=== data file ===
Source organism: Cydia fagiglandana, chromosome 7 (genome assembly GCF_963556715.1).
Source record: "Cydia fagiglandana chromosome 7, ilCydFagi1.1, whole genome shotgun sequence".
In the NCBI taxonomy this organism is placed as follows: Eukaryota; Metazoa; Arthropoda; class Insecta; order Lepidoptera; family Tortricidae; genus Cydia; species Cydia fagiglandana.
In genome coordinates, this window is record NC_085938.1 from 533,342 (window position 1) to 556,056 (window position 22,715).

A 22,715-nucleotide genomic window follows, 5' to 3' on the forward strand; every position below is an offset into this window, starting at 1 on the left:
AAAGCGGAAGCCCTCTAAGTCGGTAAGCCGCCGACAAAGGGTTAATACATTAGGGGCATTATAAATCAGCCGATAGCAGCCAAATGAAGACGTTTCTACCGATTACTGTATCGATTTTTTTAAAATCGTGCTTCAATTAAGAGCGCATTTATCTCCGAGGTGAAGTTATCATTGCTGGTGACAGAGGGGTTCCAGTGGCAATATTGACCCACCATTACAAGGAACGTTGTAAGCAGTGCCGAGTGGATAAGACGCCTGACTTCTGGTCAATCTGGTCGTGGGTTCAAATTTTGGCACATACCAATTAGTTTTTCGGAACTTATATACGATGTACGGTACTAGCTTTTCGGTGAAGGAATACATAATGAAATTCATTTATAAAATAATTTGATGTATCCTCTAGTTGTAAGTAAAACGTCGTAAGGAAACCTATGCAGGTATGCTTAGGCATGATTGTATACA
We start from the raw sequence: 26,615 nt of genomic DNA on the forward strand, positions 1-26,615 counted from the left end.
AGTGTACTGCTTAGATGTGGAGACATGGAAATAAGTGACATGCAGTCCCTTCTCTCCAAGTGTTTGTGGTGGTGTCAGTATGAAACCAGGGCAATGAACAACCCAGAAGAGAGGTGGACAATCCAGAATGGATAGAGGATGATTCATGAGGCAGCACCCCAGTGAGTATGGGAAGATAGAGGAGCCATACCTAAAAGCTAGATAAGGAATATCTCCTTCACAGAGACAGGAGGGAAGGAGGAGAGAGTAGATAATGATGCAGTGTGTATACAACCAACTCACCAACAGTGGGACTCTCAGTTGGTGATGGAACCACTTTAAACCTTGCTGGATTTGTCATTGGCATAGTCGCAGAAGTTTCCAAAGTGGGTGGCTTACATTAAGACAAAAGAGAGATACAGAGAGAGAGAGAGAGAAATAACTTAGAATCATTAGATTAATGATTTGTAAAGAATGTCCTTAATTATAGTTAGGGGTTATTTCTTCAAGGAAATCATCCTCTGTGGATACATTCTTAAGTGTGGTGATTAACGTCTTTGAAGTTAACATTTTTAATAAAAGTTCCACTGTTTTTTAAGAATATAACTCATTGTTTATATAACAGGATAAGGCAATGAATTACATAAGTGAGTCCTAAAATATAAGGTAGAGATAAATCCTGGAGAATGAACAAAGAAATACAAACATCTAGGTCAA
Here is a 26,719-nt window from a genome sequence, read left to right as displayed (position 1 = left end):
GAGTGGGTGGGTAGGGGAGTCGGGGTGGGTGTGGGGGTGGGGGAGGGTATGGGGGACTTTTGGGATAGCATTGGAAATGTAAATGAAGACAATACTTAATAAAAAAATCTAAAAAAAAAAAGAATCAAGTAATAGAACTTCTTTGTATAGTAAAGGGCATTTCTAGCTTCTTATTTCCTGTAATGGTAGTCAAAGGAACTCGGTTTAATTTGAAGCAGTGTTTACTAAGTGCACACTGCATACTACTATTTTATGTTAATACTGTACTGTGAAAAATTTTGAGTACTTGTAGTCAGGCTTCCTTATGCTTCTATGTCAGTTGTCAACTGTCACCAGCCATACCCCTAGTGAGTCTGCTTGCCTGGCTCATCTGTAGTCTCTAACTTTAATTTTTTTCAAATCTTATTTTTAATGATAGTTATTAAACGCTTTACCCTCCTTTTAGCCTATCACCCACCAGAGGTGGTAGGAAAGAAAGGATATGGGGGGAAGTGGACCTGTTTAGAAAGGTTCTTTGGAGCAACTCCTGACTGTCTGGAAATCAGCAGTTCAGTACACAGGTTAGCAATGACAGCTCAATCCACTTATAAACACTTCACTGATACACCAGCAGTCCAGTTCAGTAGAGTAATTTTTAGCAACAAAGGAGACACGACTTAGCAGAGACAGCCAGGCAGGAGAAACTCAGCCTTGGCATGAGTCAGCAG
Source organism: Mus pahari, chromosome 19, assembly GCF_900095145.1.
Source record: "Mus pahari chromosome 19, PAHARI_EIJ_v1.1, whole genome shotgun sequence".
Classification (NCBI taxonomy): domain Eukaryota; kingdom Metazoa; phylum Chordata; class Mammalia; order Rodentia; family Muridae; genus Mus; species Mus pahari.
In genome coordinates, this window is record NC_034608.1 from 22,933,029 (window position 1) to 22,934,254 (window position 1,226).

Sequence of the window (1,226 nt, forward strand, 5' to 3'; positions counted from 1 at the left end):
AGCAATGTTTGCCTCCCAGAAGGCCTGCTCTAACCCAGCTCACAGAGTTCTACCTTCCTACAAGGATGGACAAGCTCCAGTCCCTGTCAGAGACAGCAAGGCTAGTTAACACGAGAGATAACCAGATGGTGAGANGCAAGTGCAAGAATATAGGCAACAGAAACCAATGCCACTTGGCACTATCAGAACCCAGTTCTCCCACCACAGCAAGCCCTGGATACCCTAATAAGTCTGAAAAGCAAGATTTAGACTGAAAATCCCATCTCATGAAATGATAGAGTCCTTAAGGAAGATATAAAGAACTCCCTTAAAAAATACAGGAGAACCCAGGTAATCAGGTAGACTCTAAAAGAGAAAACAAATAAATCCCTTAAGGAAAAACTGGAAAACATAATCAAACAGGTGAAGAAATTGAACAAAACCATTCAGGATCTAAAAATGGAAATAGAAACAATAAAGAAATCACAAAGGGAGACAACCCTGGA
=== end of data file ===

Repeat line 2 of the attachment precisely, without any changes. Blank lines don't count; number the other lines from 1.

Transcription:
Source record: "Cydia fagiglandana chromosome 7, ilCydFagi1.1, whole genome shotgun sequence".